What is a Sentencing Hearing and What Happens During One?
Sentencing is when the court imposes a punishment on the defendant after they have been found guilty at trial or has pled guilty to a crime. A judge will hold a hearing before they render their decision about the criminal sanctions for the defendant. The sentencing hearing is a tremendously stressful proceeding for the defendant because they literally learn their own fate. The defendant has a right to be heard before the judge hands down a sentence.
The Difference Between a License Suspension and Revocation in Wisconsin
If you have been convicted of certain traffic offenses, you may lose your right to drive for a certain period of time. There are various terms that the law uses for the loss of your ability to drive. The two most common terms are revocation and suspension of your driver’s license. Although these terms are largely the same, there are some key differences of which you should be made aware by your attorney. While you do not have full driving privileges, you will be punished far more seriously when you are caught driving with a revoked license.
How Does an Innocent Person End Up in the Court System?
Many people think that the protections of the legal system are enough to keep an innocent person from being convicted of a crime. However, the mere fact that an innocent person is in the court system is a large problem in itself. They are subject to an extreme amount of pressure and stress. They must also expend large amounts of money on legal defense. Any time that someone is in the legal system, there is a risk of conviction and jail time. If you have been charged with a crime that you did not commit, you need an attorney immediately.
How Will Social Media Impact My Criminal Defense?
If you are facing criminal charges, caution is the best course to follow in all areas of your life. You never quite know what you say to others may come back to hurt your criminal defense. Even worse may be information that you put out into the public realm for everyone to see. Social media may give a prosecutor the ammunition that they need to convict you of the charges. Here are several ways that your posts could be used against you.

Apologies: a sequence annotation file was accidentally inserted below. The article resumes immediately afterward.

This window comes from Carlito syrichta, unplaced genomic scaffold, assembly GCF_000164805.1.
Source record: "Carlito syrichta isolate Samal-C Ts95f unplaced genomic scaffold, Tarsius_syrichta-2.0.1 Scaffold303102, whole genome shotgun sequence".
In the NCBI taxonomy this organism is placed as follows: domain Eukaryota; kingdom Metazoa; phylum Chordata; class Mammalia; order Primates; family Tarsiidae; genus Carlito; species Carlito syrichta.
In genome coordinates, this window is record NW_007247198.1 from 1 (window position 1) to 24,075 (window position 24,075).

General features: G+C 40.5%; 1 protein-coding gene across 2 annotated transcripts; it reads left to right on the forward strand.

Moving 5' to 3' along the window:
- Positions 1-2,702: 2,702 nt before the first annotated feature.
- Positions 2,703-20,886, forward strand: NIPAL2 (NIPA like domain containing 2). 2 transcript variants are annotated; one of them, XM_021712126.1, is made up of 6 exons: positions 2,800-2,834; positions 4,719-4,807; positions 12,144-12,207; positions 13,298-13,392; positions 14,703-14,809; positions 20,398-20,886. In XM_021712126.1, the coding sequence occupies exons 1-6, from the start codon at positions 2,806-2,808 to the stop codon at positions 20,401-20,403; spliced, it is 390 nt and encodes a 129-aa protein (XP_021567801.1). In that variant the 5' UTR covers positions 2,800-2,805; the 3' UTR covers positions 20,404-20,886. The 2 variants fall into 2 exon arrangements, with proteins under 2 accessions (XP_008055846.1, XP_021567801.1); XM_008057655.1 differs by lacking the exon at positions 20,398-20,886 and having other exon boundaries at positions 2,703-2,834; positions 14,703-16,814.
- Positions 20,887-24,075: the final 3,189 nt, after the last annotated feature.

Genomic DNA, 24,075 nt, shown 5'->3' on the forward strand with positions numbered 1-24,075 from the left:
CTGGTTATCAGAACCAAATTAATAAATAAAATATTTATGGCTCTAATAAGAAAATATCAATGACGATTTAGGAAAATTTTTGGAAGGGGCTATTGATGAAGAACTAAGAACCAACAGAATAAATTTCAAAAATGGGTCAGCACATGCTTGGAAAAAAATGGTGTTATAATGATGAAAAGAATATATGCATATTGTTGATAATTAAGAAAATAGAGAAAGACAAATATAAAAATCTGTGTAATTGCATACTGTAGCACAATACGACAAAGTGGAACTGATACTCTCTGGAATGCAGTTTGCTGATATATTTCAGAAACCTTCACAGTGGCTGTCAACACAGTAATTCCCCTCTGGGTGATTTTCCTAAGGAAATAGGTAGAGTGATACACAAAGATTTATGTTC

Wisconsin Still Charges 17-Year-Olds as Adults in All Cases
Criminal justice reform has a long way to go in Wisconsin. Along with being one of the most difficult states to get an expungement of your criminal record, the state has many other laws on the books that are very unfavorable to defendants. One is a law that automatically charges every 17-year-old who has been arrested as an adult, practically ensuring that they will begin their life with a criminal record that could be very hard to clear. While Wisconsin allows for expungement of criminal records when the defendant was under 25 when the crime was committed, this policy does not cover all crimes. This law seems more unfair and out of place in the current time. Therefore, efforts are underway to change this.
SCOW Finds Generic Conduct in “High Crime Area” Created Reasonable Suspicion of Criminal Activity
The Wisconsin Supreme Court continues to make life harder for criminal defendants throughout the state, broadening law enforcement’s power through its recent rulings. In one case, the Supreme Court has practically criminalized being in a “high-crime area,” allowing officers practically unlimited ability to view any ordinary behavior in these areas as a pretext to search possible suspects. With rulings like these, defendants need attorneys more than ever to help them fight illegal searches and seizures.
Discharge from Probation Didn’t Count as Successful Completion of Sentence for Expungement Purposes
Although momentum seems to be on the side of criminal justice reform and allowing for broader abilities to expunge criminal records, the Wisconsin Court of Appeals did not exactly see it this way in a recent case. The court would not allow expungement of a defendant’s criminal record when he was discharged from probation. In order to be fully eligible for possible expungement, defendants need to complete their sentence in full, no matter the circumstances. To ensure your best chances of expunging your criminal record, make sure to hire a criminal defense attorney as soon as possible.
Does Taking a Plea Deal Result in a Conviction on Your Record?
In some cases, the best legal outcome in your case means that you enter into a deal with the prosecutor for lesser charges or a reduced sentence. For some defendants, it is the best way to put the matter behind them and move on with their life. It’s important to understand that in some cases, a plea bargain may still result in a criminal conviction on your record. One of your major considerations going forward is how the plea deal will impact your future. With that in mind, a frequent question we are asked is whether a plea deal will stay on your record.
How a Criminal Record Can Affect Your Professional Life
While Wisconsin has some limits on how employers can use criminal records in making hiring decisions, there are still many ways that it could affect your ability to get a job. The state tries to protect people with a criminal history, enabling them to get a fresh start in life. However, there are limits to what an employer is required to ignore when they run a background check. This could impact how your criminal case proceeds.